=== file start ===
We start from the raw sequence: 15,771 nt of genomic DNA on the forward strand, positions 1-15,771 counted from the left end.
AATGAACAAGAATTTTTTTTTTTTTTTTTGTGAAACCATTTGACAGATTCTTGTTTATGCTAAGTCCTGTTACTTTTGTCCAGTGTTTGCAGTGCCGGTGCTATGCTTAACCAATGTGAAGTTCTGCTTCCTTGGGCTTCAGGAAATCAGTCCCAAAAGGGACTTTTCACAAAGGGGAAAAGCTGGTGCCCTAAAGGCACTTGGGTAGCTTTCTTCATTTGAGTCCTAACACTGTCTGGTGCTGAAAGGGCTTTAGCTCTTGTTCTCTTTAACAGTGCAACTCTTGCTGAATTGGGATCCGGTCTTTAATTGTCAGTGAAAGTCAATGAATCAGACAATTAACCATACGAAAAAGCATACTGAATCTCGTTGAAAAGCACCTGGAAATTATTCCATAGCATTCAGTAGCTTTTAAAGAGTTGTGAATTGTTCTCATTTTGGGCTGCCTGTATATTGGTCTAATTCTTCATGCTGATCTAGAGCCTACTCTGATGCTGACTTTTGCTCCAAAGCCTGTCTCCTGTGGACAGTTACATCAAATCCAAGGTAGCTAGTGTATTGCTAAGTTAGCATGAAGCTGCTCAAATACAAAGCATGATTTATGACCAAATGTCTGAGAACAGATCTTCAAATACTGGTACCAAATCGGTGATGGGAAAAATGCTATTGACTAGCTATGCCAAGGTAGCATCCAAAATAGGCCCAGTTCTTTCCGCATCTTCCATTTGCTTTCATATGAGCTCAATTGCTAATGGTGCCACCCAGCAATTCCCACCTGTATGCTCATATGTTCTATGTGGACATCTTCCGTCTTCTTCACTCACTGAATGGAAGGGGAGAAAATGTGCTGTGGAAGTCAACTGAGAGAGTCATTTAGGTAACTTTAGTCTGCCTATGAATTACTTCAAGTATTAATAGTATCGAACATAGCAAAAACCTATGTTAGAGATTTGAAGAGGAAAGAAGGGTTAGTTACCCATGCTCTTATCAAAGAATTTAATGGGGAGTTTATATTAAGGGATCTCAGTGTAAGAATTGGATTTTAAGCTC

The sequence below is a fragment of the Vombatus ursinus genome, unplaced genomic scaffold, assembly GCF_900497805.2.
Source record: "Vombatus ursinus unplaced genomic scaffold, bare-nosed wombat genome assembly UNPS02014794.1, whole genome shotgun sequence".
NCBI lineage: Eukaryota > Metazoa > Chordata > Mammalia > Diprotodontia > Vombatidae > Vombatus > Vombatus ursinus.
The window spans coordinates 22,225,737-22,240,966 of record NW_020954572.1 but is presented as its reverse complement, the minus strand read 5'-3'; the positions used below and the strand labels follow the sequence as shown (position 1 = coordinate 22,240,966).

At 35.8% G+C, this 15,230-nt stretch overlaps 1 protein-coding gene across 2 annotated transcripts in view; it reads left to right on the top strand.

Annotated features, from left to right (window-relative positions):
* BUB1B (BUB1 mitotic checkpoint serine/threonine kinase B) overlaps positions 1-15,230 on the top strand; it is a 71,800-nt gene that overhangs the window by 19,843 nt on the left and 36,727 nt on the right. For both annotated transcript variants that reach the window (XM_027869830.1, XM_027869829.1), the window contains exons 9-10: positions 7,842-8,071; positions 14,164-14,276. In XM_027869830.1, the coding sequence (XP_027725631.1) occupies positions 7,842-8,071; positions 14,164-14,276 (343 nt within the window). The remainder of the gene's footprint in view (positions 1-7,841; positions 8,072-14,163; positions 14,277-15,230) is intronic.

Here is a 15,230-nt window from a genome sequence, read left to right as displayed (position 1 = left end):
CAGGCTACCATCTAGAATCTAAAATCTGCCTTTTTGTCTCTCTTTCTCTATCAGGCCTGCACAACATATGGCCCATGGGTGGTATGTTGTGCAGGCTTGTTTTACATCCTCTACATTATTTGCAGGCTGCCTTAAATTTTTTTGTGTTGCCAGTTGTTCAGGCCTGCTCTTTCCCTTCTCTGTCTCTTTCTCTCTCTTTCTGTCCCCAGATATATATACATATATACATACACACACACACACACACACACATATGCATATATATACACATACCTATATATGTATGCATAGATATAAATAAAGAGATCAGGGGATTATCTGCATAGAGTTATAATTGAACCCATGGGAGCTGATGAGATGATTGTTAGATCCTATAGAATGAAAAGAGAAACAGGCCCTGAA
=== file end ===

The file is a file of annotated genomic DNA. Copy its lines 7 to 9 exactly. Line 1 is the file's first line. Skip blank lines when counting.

At 35.8% G+C, this 15,230-nt stretch overlaps 1 protein-coding gene across 2 annotated transcripts in view; it reads left to right on the top strand.

Annotated features, from left to right (window-relative positions):
* BUB1B (BUB1 mitotic checkpoint serine/threonine kinase B) overlaps positions 1-15,230 on the top strand; it is a 71,800-nt gene that overhangs the window by 19,843 nt on the left and 36,727 nt on the right. For both annotated transcript variants that reach the window (XM_027869830.1, XM_027869829.1), the window contains exons 9-10: positions 7,842-8,071; positions 14,164-14,276. In XM_027869830.1, the coding sequence (XP_027725631.1) occupies positions 7,842-8,071; positions 14,164-14,276 (343 nt within the window). The remainder of the gene's footprint in view (positions 1-7,841; positions 8,072-14,163; positions 14,277-15,230) is intronic.